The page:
Gwenyth Love spent her early years in the libraries of Hamilton, Ontario. She currently lives in Toronto with her son, boyfriend, too many animals and enough books to start a library of her own.

Come Closer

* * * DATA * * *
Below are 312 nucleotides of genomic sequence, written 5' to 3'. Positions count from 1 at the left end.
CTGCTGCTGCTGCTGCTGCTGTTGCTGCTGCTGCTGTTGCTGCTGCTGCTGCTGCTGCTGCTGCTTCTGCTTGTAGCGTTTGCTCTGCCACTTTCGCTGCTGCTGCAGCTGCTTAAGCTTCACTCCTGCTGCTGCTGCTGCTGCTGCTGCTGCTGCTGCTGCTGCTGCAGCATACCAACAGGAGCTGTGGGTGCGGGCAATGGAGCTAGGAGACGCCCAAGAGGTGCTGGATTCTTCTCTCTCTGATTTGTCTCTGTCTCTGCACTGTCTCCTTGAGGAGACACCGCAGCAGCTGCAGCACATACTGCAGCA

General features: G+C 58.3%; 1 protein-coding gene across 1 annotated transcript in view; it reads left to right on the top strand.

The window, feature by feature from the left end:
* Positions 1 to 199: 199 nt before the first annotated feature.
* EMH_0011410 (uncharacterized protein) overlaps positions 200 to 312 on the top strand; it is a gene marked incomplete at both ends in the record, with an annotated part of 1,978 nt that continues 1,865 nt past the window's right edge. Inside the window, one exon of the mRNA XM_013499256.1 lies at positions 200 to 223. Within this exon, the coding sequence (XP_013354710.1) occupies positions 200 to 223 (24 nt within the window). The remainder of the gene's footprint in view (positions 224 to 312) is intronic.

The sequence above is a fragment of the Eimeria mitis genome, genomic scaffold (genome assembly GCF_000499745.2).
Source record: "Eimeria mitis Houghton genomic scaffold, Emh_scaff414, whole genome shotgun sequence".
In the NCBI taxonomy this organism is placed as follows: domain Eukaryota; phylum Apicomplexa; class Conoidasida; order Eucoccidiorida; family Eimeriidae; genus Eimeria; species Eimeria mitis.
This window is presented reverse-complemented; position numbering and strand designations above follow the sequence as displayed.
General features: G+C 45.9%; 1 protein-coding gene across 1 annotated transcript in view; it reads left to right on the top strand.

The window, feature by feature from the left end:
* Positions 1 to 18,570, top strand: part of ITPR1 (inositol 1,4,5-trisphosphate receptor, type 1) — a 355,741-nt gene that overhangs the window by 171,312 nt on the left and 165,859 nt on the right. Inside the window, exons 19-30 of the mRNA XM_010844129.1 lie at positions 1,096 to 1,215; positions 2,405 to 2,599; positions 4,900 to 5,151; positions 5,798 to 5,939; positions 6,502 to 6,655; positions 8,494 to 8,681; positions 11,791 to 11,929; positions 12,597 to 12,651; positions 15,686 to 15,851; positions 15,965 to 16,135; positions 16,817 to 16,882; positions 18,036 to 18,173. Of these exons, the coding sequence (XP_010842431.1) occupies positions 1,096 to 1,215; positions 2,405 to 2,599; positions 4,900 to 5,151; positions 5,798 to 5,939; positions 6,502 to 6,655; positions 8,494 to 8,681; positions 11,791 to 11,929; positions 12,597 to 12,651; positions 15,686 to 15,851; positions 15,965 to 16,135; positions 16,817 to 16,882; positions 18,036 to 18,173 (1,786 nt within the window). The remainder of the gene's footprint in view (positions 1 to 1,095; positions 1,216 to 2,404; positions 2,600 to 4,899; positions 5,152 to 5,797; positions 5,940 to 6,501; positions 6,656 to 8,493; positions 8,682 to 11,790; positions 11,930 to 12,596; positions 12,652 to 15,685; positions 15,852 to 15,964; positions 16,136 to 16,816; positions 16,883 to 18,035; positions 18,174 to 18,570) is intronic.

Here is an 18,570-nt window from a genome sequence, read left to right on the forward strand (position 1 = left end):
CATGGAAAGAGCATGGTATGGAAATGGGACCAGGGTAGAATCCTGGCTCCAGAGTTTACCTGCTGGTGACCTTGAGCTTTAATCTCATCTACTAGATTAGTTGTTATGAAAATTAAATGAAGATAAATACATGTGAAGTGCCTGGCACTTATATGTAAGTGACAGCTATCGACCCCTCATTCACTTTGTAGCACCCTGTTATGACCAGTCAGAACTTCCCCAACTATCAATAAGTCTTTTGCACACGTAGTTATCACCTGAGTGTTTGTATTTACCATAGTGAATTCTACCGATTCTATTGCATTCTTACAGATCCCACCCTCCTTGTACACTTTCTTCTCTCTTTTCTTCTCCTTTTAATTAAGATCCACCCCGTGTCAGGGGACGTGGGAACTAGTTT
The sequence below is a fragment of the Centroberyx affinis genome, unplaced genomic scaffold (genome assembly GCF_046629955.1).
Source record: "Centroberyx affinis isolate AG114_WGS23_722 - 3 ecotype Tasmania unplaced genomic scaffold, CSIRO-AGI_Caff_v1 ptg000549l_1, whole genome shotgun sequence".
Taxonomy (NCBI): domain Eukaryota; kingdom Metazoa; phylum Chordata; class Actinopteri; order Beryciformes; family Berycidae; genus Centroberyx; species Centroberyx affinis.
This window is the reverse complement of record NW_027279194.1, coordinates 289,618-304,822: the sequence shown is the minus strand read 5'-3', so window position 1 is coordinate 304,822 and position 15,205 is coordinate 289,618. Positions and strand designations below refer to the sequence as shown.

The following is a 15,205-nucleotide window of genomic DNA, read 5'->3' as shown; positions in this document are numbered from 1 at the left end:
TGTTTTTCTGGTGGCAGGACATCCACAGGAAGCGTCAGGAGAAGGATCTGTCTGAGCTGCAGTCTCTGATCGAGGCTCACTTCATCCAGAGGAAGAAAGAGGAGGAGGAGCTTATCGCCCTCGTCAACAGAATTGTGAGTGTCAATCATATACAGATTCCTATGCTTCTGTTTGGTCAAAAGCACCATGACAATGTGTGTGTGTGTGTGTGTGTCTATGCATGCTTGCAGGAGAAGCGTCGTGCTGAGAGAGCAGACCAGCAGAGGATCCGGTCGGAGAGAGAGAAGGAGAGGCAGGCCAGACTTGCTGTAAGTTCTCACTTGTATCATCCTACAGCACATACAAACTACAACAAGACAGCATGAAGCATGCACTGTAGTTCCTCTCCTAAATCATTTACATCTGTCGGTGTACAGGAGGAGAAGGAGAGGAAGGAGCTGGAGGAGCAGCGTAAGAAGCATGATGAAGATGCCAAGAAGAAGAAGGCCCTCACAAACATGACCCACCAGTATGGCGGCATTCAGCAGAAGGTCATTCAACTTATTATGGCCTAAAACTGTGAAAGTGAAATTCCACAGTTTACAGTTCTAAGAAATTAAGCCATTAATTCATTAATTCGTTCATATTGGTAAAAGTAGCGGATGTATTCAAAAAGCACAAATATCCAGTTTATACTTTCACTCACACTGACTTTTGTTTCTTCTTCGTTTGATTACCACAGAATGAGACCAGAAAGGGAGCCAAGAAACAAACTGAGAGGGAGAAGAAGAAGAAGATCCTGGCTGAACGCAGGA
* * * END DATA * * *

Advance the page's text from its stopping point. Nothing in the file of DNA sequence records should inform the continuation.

Come Closer - Sara Gran This book hit so close to home, it scared the sanity out of me. Everything about Amanda reflected major aspects of my life onto the page, pulling me in like an invisible lead on a collar. I couldn’t help but fall in love with her. Some people might call her plain, or boring. I, however, found her “normal” nature and “normal” issues to be an intriguing characteristic in this type of novel. Too often characters in this genre are so over the top that they become completely unbelievable, unreal, thereby crushing any credibility the story might have held. Amanda couldn’t be more real if she sat snuggled up beside you on the couch, breathing softly against your neck as you read to yourself. All the characters are realistic. These people could be co-workers, friends or even family; I feel I know them so well. The story on a whole rarely came off sounding false. I had to keep pouring back over events in my own life to see if perhaps I could be suffering from a similar scenario. Evil is everywhere. It could lurk inside your mailman, your pharmacist, your daycare worker or nanny. No one is immune. Who knows, perhaps there’s a demon inside me right now screaming to be let out, and you wouldn’t even know it until it was too late. Is there one in you? There are no flowers or puppies or choirs of angels in this story, so break out the pitchfork and welcome to Hell! There was no fluff to this novel. Clocking in at a scant 192 pages, the pacing was perfection. Sara Gran expertly uses the rule that states you should only write to advance character or plot, nothing more. I was extremely ecstatic to find that the author followed through all the way to the end, tying everything off exactly the way I hope. This woman has balls and isn’t afraid to write the way the story should be told, rather than the way the Powers That Be want it told. Her writing style flowed with ease, making for an effortless read. The only thing that grated on my nerves, like fingernails on a chalkboard, was Amanda’s husband, Ed. An annoyingly anal-retentive hard-ass, he is overly observant and prone to picking at details, but conveniently becomes blind to the glaring differences that manifest in his wife. I found it very hard to swallow that he could so easily overlook certain actions that should have alerted him to Amanda’s plunge into despair, such as the sudden reintegration of habits that she had given up years ago to better their relationship. I give this book 4 flaming pitchforks. It was so close to perfection, (minus the hubby slip), that I would encourage everyone to rush out and grab it now--grab it in trade paperback, don’t wait for the mass market edition. Indulge yourself, read it over and over, and descend into darkness.

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